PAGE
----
Dear Mr. Njoroge,

We haven’t yet met, but I attended the Imperial Bank depositor’s meeting that you called for in December. I remember looking at the lined faces that filled the room and thinking that if anxiety had a physical form, you would have had to wade through a swamp of nerves to reach that podium. And yet at the same time if hope had the ability to lift, KICC would be soaring towards the searing sun.

There were two things you said in that meeting that have stayed with me ever since, and even then I was struck by how unusual it was to hear them coming from a Kenyan leader’s mouth.

The first was an apology to the depositors for not engaging with us earlier. In that moment something shifted for me. You didn’t believe an apology was beneath you. But even more important than that is you didn’t think of us as just bank account numbers, but real people whose life’s work was suspended by a straining string. That you acknowledged our humanity may appear irrelevant, but in a country where the humanity of its citizens is regularly actively invisibled, it is an act of dissent, a fierce commitment to respect life.

The second started with an admission that CBK itself, either by virtue of negligence or active participation, had to have played a role in this scandal, which by your admission is even bigger than Goldenberg or Ango Leasing. Then, you said (and I will have to paraphrase here) that even though it didn’t happen under your watch, it is now your responsibility. And that for me was the turning point. In Kenya, responsibility is a word that seems only ever to be used when spectacularly ducking it, or throwing it at someone else to apply blame. Yet you claimed it. And my hope turned into belief.

I want to clarify here that I am not talking about the remainder of the money, though I do want to thank you for facilitating the release of a portion. Since you had requested for a grace period of March to communicate the next steps, I shall respect that. And even as you work on a recovery plan, everything you have said so far leads me to believe that you have every intention of going after all those that were involved in robbing 53,000 people of their hard-earned money. That’s what this letter is about.

This is not a letter from me as an Imperial Bank depositor. This is a letter from one Kenyan to another. It is not easy being a Kenyan these days. The newspapers are filled with the evidence. We are being killed. We are being robbed en masse. We are being de-humanised, disrespected, silenced. And whilst this is more acute amongst those who do not enjoy a level of privilege, nobody is immune, except for the political elite who enjoy a distance from the experience of being Kenyan.

But I’ve said it before and I will say it again. This is not the Kenya I want my children to inherit. So I am compelled to do whatever I can to agitate for better. Change starts with us. As Kenyans we have to acknowledge that we simply cannot go on like this anymore. It is destroying us in ways that we can’t even see or feel yet. We have to decide that as a country that there can be no room for this thieving at the expense of everyone else mentality. These are defining times.

A great person who I am privileged to call my friend reminds me that the most effective way of taking back your power is by influencing change in the spaces you occupy, in the communities you are part of and in the spheres of your influence.

Mr. Governor, you sit at the centre of a very large space.

We currently live in a country of no consequence. Every day people are exposed for fraud so mindboggling massive our brains can’t wrap itself around the enormity. Every day people are literally stealing the future from our children. And absolutely nothing happens to them. We shake our heads, crack a joke, start a twitter trend and move on. Yet inside we are screaming as we break apart. The effect that this sense of helplessness has on our psyche as a people is enormous. It steals from us more than our money. It robs us of any agency over our lives. It literally destroys our spirit. And it is happening countrywide.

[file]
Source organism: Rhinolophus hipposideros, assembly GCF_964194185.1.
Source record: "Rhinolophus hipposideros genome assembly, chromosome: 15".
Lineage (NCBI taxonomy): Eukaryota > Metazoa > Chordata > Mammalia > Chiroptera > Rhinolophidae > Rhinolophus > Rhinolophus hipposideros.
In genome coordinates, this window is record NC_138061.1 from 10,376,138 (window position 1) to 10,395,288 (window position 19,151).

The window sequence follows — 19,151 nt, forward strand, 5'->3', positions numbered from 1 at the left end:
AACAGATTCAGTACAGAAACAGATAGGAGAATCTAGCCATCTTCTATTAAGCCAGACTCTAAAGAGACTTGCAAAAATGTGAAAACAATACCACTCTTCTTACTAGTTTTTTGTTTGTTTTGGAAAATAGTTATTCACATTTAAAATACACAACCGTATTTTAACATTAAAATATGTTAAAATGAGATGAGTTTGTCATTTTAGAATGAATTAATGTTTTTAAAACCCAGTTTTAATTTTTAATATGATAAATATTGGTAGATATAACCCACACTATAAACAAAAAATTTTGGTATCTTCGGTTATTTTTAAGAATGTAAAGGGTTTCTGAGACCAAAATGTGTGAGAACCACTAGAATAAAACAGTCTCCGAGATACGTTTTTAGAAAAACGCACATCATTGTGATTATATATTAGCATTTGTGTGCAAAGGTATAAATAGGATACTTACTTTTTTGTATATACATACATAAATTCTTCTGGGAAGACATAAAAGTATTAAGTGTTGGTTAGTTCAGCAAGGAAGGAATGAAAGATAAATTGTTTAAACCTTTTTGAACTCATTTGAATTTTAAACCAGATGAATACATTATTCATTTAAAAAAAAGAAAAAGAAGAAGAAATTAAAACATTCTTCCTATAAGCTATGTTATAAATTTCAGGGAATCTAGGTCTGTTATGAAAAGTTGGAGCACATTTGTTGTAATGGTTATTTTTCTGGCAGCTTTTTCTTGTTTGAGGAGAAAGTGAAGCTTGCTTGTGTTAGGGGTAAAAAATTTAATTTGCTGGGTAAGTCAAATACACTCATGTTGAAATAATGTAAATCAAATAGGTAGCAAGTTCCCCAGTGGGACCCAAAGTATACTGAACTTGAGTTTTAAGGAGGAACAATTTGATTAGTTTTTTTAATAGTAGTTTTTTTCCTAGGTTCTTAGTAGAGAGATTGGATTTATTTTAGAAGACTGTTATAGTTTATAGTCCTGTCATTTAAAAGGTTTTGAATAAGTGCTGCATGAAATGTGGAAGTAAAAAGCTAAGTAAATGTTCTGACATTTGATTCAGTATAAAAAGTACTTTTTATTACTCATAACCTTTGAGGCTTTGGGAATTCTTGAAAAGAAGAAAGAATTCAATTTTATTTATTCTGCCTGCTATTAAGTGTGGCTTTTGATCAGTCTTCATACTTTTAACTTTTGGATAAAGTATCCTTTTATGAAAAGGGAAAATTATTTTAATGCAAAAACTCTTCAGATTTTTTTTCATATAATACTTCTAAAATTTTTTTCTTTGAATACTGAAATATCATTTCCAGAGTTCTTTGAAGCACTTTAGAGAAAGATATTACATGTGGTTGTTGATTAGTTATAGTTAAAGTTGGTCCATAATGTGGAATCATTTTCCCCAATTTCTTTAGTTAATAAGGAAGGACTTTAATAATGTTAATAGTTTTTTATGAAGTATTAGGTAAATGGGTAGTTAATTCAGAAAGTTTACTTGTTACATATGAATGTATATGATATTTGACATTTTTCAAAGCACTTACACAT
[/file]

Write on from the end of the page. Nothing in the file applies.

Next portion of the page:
Even without realizing it, it changes our values, and we don’t recognize the impact that this has on us. Let’s be honest, most people are proven correct in their belief that it pays to be able pay someone off. Yet this whole big mess we are in shows that in the end it costs dearly. None of this is news to you obviously.

But it is profound. It tells us that our hard work will not be protected. And that is very dangerous. Once honest people feel that there is no point in doing the very necessary work that builds, sustains and lifts, we will become a nation full of Emperors walking down the streets buck-naked.

It has emerged that there were several parties involved in the Imperial Bank fraud. Even more worrying is that If CBK are complicit in this one case, where else have they been on the take, and what are the implications of this on our entire banking sector?

So just know, whatever you decide to do, whether you like it or not, will send out a very loud signal that will be heard. The message will either be that it is no longer acceptable to steal and get away with it, or that impunity will continue being the order of the day. I do not envy you. In Kenya, even more than other places in the world, it has become difficult to do the right thing. Not only is it more lucrative not to, sometimes it can be downright dangerous.

But as the wonderful Audre Lorde said, ‘we can learn to work and speak when we are afraid in the same way we have learned to work and speak when we are tired’. And we are tired. And we are afraid. And you may get tired. And you may get afraid, but know that the people of this country are behind you.

You are at the cusp of making history.

This is the reason I have written this letter to you today. To tell you that in the great Kenyan spirit of Harambee, if you call for justice, your voice will be strengthened by the voices of at least 53,000 people. When I wrote this piece, within 24 hours it was read by over 35,000 people, which is highly unusual for a little personal blog. Kenyans are listening. We are with you.

Godspeed dear Governor.

Aleya Kassam

P.S. to my readers, I am loathe to turn Chanyado into an Imperial mouthpiece, so regular programming will resume next week. I promise.


Photo Credit


33 thoughts on “LETTER TO CBK GOVERNOR,

  1. Wow… Very well said. Mr. Cbk governor please put yourself into the affected families shoes and because you are god in this, hasten delivery of your judgement

  2. You’ve hit the nail on the head! This CBK governor is not a pushover. He is as straight as they come. It won’t be easy you said, but someone’s got to do what is right! Loving yr posts. Keep them coming.

  3. Hello Chanyado. Just now discovering your blog…my apologies. Do not go back to regular programming, although I have to admit I have Gary a clue what that looked like. I’ll check after this post. Stay true to playing your bit..because if we continue doing nothing, we will implode. That’s for sure…